Thursday, April 7, 2016


So I just received word today that my Emotiv Insight headset is finally going to ship. For those of you don't who remember me talking about this a couple of years ago, my wife and I are Kickstarter backers for the Insight, a new high-performance consumer EEG headset. At the time, Emotiv Systems was selling the Epoc, an EEG headset that worked but which had several drawbacks that the Insight was supposed to improve upon.

Kickstarter can be hit or miss. My wife is still waiting on a 3D printer she backed years ago, and the Insight has also taken a long time to develop. But I will finally be getting the darn thing, which means that I can move on with a particular project that my lack of a functional headset has been holding up. It will still be a couple weeks before I have it, but have it I will. My research will be able to go forward.

Here's the idea. In my original Operant Magick manuscript, I proposed a simple model of the brainwave changes that may occur during magical operations, derived from studies of advanced meditators as reported in James Austin's 1999 book Zen and the Brain. The model was pretty simple - overly simple, as it turned out, based on subsequent research done during the following decade.

The model relied on the idea of tonic - that is, synchronized - brainwaves starting off in the low-alpha/high-theta range induced by basic relaxation meditation, and then shifting into full alpha, beta, and finally gamma at the climax of the ritual before shifting back to the alpha-theta baseline. It made sense with the information I had available, but that information dated back to the late 1990s.

Austin published Zen-Brain Reflections in 2008, which included more studies that thoroughly muddied the picture presented in Zen and the Brain. Better EEG technology meant that specific areas of the brain could be monitored with axial positioning sensors, which revealed that aggregate brainwaves gave a massively oversimplified view of what was going on.

In order to really break down the brain correlates of magical consciousness, areas of the brain in which firing increases and decreases in response to particular subjective states of consciousness must be mapped. Crucially, the Insight has a positioning sensor, unlike the Epoc which only tracked aggregate values. Without a positioning sensor, I'm limited to working with something like my old model.

So in order to get a handle on what I'm hoping to measure, I simply need the Insight if I want my data to be relevant to the most modern research. And here's the goal - to measure the brainwave changes in specific areas that occur during a magical ritual, and then hopefully correlate specific firing patterns to strong probability shifts in the material world.

It's not a consciousness measure, but if we assume that consciousness and the brain are tightly entwined in whatever configuration, that suggests brain function should follow consciousness or consciousness should follow brain function, depending on your opinion of what's what. That's pretty close to what I need to more fully explore how practical/physical magick works in a scientific manner.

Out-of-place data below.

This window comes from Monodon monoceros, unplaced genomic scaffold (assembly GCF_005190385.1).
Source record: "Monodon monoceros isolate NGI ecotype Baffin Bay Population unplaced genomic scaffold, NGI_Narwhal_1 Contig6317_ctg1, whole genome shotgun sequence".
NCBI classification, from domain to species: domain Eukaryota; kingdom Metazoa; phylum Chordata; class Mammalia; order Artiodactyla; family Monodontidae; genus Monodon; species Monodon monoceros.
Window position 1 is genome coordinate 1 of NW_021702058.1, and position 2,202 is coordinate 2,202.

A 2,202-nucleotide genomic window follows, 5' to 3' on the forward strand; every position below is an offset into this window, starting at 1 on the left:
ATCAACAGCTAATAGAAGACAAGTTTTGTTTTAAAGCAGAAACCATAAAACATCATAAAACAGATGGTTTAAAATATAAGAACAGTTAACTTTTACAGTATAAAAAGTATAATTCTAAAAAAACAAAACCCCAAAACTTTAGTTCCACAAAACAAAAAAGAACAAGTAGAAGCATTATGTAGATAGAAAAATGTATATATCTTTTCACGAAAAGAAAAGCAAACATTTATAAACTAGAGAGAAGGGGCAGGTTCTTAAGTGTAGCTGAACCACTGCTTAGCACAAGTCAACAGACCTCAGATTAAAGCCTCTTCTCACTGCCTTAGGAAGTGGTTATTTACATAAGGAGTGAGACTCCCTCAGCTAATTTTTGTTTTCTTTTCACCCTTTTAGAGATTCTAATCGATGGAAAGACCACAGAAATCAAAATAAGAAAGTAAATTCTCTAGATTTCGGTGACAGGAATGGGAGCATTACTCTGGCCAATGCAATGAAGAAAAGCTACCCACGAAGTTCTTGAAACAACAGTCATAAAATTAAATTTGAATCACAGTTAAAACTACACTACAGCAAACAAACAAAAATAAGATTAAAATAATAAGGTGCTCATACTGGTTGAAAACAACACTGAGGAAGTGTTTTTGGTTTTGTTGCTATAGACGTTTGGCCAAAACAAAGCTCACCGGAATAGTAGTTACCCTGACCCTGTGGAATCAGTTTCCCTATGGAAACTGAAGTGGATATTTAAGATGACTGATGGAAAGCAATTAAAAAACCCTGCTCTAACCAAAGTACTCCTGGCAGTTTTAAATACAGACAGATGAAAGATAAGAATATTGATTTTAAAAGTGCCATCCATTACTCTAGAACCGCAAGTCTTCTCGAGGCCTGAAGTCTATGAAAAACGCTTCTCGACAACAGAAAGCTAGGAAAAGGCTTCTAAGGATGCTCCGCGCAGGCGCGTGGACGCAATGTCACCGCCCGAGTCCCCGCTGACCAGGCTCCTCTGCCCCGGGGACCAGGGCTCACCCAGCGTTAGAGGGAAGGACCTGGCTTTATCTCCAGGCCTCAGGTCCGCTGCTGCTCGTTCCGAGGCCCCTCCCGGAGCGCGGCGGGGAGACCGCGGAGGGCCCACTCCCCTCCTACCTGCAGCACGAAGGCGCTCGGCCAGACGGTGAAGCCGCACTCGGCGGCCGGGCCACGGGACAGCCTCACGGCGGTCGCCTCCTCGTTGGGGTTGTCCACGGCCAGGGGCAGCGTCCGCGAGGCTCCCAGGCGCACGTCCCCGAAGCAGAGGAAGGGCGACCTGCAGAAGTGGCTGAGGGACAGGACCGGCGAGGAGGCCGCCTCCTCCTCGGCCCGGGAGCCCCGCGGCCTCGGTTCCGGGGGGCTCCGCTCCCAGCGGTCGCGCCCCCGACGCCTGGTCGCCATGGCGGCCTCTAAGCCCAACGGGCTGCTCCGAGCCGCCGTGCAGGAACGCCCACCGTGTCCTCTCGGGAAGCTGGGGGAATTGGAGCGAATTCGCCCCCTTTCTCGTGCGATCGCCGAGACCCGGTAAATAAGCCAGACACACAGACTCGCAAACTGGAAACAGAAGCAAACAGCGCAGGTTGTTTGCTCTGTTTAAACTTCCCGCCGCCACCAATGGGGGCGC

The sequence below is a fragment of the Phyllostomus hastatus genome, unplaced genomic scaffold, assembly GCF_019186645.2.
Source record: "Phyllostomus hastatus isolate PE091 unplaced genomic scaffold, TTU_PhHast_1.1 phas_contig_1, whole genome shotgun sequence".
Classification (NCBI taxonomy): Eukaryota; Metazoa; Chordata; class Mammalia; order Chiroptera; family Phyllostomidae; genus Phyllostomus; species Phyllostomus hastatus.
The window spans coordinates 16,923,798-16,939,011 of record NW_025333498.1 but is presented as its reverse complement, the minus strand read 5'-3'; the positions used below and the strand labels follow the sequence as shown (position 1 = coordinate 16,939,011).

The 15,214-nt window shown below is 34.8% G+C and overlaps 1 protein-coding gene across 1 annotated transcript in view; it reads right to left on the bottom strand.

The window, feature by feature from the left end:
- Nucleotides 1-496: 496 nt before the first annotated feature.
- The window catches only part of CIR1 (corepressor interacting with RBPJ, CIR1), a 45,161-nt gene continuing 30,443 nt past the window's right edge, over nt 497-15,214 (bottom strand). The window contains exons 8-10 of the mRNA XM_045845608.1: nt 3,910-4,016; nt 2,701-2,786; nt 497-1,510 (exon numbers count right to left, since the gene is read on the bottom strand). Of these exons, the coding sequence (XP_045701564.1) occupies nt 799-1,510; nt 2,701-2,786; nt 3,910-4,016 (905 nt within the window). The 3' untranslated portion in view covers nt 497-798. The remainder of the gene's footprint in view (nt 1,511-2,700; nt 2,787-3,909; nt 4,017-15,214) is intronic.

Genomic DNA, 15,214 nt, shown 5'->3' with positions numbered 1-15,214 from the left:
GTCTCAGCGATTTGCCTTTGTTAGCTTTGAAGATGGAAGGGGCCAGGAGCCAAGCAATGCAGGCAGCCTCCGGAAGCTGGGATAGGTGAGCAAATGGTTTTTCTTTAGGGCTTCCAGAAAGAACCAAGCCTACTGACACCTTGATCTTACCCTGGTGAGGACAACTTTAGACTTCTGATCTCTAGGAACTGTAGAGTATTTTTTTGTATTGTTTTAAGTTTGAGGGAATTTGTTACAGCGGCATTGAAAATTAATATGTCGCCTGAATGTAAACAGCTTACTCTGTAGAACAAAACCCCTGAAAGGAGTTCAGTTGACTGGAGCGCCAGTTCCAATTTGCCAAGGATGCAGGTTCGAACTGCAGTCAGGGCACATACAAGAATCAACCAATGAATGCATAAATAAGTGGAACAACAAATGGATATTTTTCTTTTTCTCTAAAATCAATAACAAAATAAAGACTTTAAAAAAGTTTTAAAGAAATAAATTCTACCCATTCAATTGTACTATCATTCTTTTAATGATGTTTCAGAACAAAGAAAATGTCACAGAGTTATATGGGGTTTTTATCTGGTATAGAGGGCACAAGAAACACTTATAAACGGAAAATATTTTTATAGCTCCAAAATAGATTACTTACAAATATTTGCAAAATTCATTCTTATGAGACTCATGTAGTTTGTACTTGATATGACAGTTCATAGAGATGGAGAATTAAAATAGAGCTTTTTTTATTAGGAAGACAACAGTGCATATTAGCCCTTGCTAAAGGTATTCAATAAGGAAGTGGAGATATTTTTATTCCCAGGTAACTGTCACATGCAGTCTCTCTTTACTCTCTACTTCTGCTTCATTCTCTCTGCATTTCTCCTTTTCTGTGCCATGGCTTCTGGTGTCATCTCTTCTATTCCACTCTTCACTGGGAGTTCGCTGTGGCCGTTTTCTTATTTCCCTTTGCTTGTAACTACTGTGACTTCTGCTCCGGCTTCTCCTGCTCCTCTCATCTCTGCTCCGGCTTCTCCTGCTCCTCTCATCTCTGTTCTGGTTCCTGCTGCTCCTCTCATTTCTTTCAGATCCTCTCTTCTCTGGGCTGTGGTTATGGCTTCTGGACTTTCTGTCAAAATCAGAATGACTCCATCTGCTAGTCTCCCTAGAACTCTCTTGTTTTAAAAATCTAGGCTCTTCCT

If I can find a pattern, based on (A) the structure and coherence of the ritual itself and (B) the brain activity exhibited during the ritual, I should be able to predict ahead of time what the probability shift produced by the ritual will be. Predictive power like that is huge, and will go a long way towards a physical model of magick.

If we are operating from the assumption that spirits are external entities and not aspects of personal consciousness, it is true that this won't address the effects of conjuring spirits on results. But there may be some other one-off measures that can suffice for that and help me draw some meaningful conclusions.

For example, I could test probability shifts for spirit/no spirit versions of the same operation, and if the brain activity is the same but the spirit versions create stronger shifts (which is what my anecdotal observations suggest) that implies spirits are external entities and not "part of the brain."

I've also done some preliminary work with base/peak EMF measured in the center of the Table of Art suggesting that might be a possible approach, but I need a bigger sample size to be sure that it's relevant data and not some sort of fluke. It also would help to have an EMF sensor that could log the data automatically to my computer, just like the Insight can with EEG information.

That would give me a full graph of brain and EMF activity moment by moment, and if a pattern emerges linking both of those to probability shifts, I would have hard data linking everything together that I could use to tweak my overall operant magick model. It will be a lot of work to compile all that information, but totally worth it.

Now, keep in mind that the data may not show any relationships at all. The point is to do the work and find out, because that's how real science works. In some circumstances a negative result can be just as revealing as a positive one in terms of modeling particular phenomena.

This also means that I'll be able to get to work revising my Operant Magick manuscript based not only on the latest brain research but on experimental work I can do myself. That's exciting, and it means that the book will be that much better because it will rely less on subjective speculation and more on measurable, hopefully repeatable results.

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